With an untimely fall or other mishap posing the threat of financial disaster, Acosta said he won't waste a moment in signing up.

"We'll probably use an agent," Acosta said. "I've worked in the industry and have a good understanding how benefits work, but I don't have time to go through and figure out the details of every benefit and the fine print. The devil's in the details when it comes to out-of-pocket and lifetime maximums, and that's not necessarily on the front page. It can make all the difference in a catastrophic event."

'I am holding my breath until I can get true health insurance'

A series of life-changing, personally catastrophic events have made Betsy Lewis grateful for an opportunity to have affordable health insurance.

"For years I have been playing the health care insurance game as best I could — moving here and there, trying to make strategic moves, but not knowing the future," said Lewis, 58, who owns a Rogue Valley consulting firm. "Post-divorce, I had Cobra, then working I had insurance through my job. Following a car accident, I could no longer work at this job, so after a short Cobra period, I was offered astronomically expensive insurance."

She went on and off temporary plans, which did not cover pre-existing conditions, and Lewis was without insurance when she was diagnosed with uterine cancer.

"Because I hadn't had insurance in six months, I got assistance with the Medical Insurance Pool, which paid my $40,000 bill," Lewis said.

Although there seems to be little risk of her cancer returning, and she's recovered fully from the car accident, pre-existing conditions still work against her, she said.

"I make too much to get Oregon Health Plan coverage and too little to afford the astronomical insurance I have been eligible for from time to time," Lewis said. "So, I am holding my breath until I can get true health insurance in January. I have lived in fear about this for years."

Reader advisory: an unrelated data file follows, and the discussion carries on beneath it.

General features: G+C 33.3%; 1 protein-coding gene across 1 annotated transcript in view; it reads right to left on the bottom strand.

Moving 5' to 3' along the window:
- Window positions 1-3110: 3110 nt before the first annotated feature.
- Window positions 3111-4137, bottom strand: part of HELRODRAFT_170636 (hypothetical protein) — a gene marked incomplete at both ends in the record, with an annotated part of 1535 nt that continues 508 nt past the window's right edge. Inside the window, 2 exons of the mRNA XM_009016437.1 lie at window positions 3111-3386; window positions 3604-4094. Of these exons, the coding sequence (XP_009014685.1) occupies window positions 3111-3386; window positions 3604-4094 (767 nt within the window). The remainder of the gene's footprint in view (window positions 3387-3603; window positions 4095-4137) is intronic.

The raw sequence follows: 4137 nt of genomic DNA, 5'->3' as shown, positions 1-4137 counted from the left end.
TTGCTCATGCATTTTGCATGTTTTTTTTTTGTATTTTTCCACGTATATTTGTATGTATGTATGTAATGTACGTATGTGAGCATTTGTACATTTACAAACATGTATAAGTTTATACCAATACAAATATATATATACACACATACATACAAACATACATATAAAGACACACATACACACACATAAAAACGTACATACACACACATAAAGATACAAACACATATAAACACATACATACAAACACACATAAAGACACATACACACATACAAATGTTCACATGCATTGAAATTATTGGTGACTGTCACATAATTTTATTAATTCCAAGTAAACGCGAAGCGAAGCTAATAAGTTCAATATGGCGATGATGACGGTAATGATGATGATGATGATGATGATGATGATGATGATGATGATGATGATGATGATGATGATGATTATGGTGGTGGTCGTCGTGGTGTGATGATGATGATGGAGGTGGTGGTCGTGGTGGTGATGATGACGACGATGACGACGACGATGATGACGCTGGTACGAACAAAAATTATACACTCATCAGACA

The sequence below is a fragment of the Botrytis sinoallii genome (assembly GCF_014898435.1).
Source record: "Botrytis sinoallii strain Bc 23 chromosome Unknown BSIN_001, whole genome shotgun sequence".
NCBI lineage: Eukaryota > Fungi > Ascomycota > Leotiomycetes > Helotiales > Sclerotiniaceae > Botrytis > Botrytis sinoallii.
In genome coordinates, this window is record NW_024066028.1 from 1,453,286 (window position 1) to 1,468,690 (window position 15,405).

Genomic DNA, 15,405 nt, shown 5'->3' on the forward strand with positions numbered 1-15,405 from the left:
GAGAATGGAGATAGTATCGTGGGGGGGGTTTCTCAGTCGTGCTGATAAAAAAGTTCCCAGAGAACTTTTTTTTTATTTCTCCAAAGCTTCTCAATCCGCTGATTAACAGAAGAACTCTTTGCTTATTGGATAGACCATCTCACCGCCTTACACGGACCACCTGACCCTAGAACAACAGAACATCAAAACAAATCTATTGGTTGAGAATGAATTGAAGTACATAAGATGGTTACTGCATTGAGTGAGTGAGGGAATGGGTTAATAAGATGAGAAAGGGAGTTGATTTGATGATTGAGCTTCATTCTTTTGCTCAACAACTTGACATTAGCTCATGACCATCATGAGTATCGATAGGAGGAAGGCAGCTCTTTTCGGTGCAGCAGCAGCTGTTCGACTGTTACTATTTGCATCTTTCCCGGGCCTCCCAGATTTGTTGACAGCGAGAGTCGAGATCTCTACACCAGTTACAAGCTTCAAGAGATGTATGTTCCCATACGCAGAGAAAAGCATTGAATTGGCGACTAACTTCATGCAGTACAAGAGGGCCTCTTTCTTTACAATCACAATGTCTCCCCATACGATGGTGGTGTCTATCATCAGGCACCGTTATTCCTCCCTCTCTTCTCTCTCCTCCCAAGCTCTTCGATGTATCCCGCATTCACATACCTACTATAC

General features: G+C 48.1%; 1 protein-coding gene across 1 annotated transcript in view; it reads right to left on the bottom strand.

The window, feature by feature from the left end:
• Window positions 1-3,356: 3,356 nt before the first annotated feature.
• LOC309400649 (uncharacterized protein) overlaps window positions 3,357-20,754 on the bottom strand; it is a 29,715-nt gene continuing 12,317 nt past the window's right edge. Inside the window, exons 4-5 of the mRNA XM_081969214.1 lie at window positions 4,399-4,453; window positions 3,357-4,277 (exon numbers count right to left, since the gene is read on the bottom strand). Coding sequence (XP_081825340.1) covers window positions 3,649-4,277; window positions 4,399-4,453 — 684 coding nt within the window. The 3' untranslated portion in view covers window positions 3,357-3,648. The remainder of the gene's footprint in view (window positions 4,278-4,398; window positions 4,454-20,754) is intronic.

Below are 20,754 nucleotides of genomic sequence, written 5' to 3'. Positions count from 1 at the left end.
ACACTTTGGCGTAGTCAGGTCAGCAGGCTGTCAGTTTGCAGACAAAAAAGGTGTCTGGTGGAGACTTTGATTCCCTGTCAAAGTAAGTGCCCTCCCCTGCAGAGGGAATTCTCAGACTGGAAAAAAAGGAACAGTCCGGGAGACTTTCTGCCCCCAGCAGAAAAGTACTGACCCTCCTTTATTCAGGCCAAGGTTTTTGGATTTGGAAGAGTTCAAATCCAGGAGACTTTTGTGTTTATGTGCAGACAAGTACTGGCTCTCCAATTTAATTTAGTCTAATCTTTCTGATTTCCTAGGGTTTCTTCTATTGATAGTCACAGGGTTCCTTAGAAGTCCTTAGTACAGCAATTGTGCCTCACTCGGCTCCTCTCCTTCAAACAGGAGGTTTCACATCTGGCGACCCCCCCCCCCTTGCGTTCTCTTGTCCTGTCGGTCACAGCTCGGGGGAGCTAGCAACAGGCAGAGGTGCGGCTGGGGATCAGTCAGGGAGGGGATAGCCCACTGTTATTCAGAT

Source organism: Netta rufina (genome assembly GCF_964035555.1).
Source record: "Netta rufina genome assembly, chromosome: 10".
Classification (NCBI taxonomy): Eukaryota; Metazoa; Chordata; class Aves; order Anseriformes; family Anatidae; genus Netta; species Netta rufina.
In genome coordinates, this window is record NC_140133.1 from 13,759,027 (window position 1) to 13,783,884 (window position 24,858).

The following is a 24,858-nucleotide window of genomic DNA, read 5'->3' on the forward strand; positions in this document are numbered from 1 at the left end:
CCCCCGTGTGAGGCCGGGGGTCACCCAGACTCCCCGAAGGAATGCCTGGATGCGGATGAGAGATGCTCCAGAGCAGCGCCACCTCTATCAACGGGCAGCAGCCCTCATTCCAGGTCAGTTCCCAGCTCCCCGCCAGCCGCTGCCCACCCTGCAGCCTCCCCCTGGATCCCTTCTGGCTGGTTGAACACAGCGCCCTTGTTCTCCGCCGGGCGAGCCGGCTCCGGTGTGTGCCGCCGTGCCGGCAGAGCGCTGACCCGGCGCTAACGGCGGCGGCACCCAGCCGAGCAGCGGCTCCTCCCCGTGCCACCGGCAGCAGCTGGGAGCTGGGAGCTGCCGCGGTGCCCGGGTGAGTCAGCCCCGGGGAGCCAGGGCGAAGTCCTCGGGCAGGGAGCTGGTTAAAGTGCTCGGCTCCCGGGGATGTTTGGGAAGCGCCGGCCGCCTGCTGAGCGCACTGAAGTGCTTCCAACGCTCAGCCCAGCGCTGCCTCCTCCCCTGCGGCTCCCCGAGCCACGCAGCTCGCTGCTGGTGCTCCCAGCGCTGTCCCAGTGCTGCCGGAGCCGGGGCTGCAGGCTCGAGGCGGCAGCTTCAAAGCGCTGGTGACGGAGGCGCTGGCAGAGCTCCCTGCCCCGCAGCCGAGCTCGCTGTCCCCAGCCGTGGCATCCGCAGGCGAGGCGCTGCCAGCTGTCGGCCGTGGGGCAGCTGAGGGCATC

'There is a problem, but this is not the solution'

Not everybody in Southern Oregon is as happy about health care reform as Lewis and the Lowes.

For Janine Bennett, it all boils down to personal choice.

"First and foremost, I don't wish to be told what I have to do," Bennett said. "I don't like mandatory health care. I would get it if I wanted it and could afford it."

Bennett, 60, who worked in the service industry for much of her life, has been unemployed for two years. She and her husband, Daniel, moved to Southern Oregon four years ago to be closer to family. Daniel was a small-engine mechanic until five years ago, when a work-related accident left him disabled.

"I've had phone calls saying you will get information in the mail from the Oregon Health Authority," Bennett said. "They tell me you will need to sign up for this, this and this — or you will be penalized."

She admits she might have been spoiled during the days when she got Rogue Valley Physicians Service coverage 30 years ago, "when it was $10 a paycheck and it covered 100 percent of everything."